Invited Talks

Invited talks come from both academia and industry.


Dr.Shiqiang Yang
Chair, Department of Computer Science and Technology,
Tsinghua University
Beijing, China

Professor Shiqiang YANG received B.E. and M.E. degrees from Tsinghua University, Beijing, in 1977 and 1983, respectively. He joined Tsinghua University in 1977, where he is chair of the Department of Computer Science and Technology. He is chair of multimedia technical committee in China Computing Federation. He is IEEE senior member, chair and technical programme committee member of ACM MM, ICME and MMM.

His research interests include multimedia information processing, and web social network analysis. He was awarded the Science and Technology Progress Award by Ministry of Education. He has authored more than 100 peer-reviewed articles in international conferences, including ACM SIGCOMM, WWW, ICDM, ICASSP, and journals, including IEEE Trans. on Circuit and System and Video Technology, IEEE Trans. on Multimedia, IEEE Trans. on Parallel and Distributed System, and IEEE Journal on Selected Areas in Communications.

Language Understanding in Cortana

Dr. Mei-Yuh Hwang
Principal NLP Scientist

Dr. Mei-Yuh Hwang obtained her Ph.D. in Computer Science from Carnegie Mellon University, where she majored in speech recognition and became one of the main contributors of SPHINX-II. Her interest has been always lied between research and product, which led her to contribution in both Microsoft speech research and speech server SDK. She left Microsoft for University of Washington in 2004 and led the Mandarin speech recognition efforts for the GALE project. Returning to Microsoft in 2008, she switched to machine translation development and delivered Bing Translator in six months with the translation team in Microsoft Research in Redmond, USA. Today Bing Translator supports the translation between more than 40 languages. With the emerging demand of semantic understanding, Mei-Yuh moved to China in 2012, and is now leading the language understanding efforts for Microsoft Cortana for global markets.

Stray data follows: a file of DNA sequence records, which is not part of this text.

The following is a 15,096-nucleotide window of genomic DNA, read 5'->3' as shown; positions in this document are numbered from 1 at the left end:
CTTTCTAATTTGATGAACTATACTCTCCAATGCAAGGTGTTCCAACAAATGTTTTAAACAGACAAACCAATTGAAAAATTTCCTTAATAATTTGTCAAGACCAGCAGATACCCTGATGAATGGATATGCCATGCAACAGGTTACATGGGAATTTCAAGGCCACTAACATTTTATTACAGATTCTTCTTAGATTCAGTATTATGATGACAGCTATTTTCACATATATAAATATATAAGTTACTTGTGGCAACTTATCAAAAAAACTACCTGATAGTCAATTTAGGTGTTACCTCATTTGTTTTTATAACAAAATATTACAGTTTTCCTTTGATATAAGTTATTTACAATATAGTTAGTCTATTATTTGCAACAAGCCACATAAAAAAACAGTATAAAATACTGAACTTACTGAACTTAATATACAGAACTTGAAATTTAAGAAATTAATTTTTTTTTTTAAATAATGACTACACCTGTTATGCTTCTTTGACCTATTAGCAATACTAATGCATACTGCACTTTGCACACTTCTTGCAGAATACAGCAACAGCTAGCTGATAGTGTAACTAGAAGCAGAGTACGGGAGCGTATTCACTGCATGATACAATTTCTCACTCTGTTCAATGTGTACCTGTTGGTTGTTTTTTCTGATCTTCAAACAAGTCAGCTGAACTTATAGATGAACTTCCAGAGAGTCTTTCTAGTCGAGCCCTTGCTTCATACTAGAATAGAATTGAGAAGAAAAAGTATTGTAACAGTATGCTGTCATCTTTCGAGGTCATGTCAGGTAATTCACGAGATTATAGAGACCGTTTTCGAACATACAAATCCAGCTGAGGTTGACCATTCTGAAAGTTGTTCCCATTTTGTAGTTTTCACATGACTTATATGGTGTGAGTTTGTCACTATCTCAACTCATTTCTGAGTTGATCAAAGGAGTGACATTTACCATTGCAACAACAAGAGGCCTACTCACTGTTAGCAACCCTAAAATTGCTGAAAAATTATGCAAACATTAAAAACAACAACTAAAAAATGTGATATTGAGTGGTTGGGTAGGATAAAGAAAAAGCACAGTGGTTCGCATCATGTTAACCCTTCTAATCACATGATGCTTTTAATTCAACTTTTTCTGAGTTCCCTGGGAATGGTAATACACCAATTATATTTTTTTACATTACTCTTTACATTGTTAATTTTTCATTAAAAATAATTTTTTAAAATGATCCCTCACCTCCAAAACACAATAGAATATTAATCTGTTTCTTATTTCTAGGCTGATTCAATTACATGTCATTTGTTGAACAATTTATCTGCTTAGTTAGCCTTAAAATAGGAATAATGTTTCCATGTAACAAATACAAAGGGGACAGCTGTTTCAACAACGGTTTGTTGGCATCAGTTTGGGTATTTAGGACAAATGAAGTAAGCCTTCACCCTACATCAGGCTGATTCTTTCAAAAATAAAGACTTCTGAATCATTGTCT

Microsoft announced Cortana in April this year for English version and July for Chinese version (localized name 小娜). Cortana is a personal assistant on Windows Phone 8.1. She can understand her master in making phone calls, sending and retrieving text messages, booking appointments, setting reminders and alarms, looking up weather, places, news, etc., and even chit-chatting with her master. In this talk, I will outline the workflow of implementing such a complicated system and elaborate the semantic understanding technologies, and how we expanded it from English to Chinese. Finally I will run some demo to satisfy the curiosity.

Innovation and Entrepreneurship

Dr. Tim Pan
Director, University Relations,
Microsoft Research Asia (MSRA)